A British soldier was killed by a suspected Irish Republican Army sniper in Northern Ireland on Thursday, dashing any hopes of a New Year’s cease-fire in the troubled province.
The slaying, which occurred in the republican-sympathizing border town of Crossmaglen, followed an IRA New Year’s message that made no mention of a cease-fire. The first political killing in the province since Britain and Ireland issued a joint declaration for peace on Dec. 15, it seemed to signal the IRA’s determination to continue its violent campaign to end British rule there.
The pact offered IRA supporters a place at the negotiating table if the group lays down its weapons.
Thursday’s attack was the fourth one on security forces in Ulster, as Northern Ireland is also known, in 12 hours and the ninth killing of a member of the military or police in the Crossmaglen area in two years.
Earlier Thursday, a soldier was slightly wounded in one of two mortar attacks in Belfast. A third mortar attack was thwarted.
And police and troops escaped unhurt in a land-mine explosion on the outskirts of West Belfast early Thursday.
The IRA ended a three-day Christmas truce on Monday.
Though the outlawed IRA has not rejected the Anglo-Irish peace declaration outright, a message Wednesday in the newspaper of Sinn Fein, the IRA’s legal political arm, declared that IRA resolve was unbroken. “Our struggle has endured and outlasted one British offensive after another. It remains solid. . . ,” the message said.
“The right of the Irish people to national self-determination and the question of lasting peace are inextricably linked.”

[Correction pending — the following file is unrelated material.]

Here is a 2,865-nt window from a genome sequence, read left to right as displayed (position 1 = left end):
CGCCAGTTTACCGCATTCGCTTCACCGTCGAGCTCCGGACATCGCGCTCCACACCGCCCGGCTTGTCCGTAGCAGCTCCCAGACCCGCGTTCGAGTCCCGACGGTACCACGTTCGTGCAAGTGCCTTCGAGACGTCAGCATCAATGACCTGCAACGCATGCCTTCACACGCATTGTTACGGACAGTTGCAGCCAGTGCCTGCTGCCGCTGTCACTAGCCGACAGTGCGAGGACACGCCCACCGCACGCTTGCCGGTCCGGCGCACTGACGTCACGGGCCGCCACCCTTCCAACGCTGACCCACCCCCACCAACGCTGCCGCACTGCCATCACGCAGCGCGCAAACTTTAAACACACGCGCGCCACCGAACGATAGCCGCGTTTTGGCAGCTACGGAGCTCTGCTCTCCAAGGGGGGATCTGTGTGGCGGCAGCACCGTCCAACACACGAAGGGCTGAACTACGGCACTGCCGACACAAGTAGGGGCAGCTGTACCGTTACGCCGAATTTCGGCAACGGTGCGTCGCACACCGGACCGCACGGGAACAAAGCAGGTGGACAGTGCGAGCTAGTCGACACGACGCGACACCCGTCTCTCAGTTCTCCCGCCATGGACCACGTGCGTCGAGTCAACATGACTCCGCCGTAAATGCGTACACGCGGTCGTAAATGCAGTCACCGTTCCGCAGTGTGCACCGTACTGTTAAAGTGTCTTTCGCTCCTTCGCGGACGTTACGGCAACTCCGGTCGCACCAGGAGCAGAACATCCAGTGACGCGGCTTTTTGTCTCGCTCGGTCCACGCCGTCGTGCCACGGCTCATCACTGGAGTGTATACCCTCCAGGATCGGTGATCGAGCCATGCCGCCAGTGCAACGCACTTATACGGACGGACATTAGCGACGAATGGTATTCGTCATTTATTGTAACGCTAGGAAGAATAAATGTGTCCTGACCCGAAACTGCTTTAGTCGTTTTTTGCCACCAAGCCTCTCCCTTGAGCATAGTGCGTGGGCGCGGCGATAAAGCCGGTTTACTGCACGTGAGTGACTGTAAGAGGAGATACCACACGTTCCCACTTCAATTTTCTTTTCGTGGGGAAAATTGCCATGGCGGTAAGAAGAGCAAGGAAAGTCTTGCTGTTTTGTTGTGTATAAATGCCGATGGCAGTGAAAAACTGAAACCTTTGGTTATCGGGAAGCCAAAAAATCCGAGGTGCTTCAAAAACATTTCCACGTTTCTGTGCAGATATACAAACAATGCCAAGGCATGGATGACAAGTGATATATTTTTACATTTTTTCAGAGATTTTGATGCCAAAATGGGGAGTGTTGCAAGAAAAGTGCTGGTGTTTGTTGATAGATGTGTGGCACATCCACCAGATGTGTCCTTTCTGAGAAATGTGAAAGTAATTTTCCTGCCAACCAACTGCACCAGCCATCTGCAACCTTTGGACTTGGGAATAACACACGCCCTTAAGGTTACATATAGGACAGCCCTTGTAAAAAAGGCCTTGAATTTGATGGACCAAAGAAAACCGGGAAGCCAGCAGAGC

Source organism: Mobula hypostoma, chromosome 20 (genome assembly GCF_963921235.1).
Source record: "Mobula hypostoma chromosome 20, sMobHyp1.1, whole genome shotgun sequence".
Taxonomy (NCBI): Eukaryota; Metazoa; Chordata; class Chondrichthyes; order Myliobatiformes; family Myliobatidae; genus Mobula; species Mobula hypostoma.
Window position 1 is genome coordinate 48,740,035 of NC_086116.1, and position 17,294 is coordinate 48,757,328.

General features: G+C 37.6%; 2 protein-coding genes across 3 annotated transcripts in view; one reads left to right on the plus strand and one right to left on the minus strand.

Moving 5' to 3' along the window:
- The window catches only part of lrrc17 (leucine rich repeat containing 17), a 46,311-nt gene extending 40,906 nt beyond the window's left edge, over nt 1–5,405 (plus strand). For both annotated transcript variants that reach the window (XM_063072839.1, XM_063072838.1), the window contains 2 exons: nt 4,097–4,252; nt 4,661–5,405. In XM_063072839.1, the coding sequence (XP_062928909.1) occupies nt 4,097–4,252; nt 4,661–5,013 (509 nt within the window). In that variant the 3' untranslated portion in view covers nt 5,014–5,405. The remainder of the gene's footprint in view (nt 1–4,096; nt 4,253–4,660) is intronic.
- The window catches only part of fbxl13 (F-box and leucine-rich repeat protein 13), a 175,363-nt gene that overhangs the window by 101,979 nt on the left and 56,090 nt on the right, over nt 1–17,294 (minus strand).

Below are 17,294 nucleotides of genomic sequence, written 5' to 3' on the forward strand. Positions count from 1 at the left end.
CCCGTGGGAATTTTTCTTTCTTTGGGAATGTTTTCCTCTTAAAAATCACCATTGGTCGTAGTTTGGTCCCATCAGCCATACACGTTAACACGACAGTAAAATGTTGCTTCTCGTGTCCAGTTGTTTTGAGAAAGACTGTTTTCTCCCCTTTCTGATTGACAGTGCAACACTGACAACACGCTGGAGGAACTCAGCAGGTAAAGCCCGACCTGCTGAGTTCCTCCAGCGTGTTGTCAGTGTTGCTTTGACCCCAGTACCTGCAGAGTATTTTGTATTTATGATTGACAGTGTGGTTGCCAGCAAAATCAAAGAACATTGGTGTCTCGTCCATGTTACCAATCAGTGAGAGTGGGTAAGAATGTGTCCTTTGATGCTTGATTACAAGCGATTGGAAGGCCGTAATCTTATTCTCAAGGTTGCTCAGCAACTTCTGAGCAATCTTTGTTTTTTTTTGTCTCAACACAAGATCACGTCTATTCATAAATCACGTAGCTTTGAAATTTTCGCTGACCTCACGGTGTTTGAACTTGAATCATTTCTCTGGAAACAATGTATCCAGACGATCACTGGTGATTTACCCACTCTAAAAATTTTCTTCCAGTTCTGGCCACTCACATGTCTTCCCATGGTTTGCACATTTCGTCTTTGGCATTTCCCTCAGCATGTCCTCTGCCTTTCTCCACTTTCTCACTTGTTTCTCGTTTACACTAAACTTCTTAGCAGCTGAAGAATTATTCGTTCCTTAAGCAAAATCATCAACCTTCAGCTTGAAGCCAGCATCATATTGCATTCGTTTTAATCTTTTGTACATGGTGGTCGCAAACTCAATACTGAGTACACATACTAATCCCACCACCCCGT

Seamus Mallon, deputy leader of Northern Ireland’s moderate, nationalist and mainly Catholic Social Democratic and Labor Party, said he was appalled by the slaying and that it posed serious questions about the IRA’s desire for peace.
“To have murdered so callously at a time when the prospects for peace are being explored does nothing but bring a wave of despair to the entire community,” Mallon said.
“To murder at this time when peace is being explored is cynical and offensive to everyone and can only add to the speculation that consideration of peace is not being given seriously by the IRA.”
John Fee, an SDLP City Council member in Crossmaglen, said the killing will cause grief at a time when peace hopes were high.
“It points to the enormous difficulty that the IRA have in actually coming to terms with doing away with their weaponry and the tactics they have been using for the last 25 years,” he said.
“I have no doubt at all that the bulk of people who traditionally support the republican movement were also hoping they were seeing the beginning of the end. Many will be asking why the IRA had to carry out this action. There are many throughout the nationalist and republican community who will be saying this shouldn’t have happened.”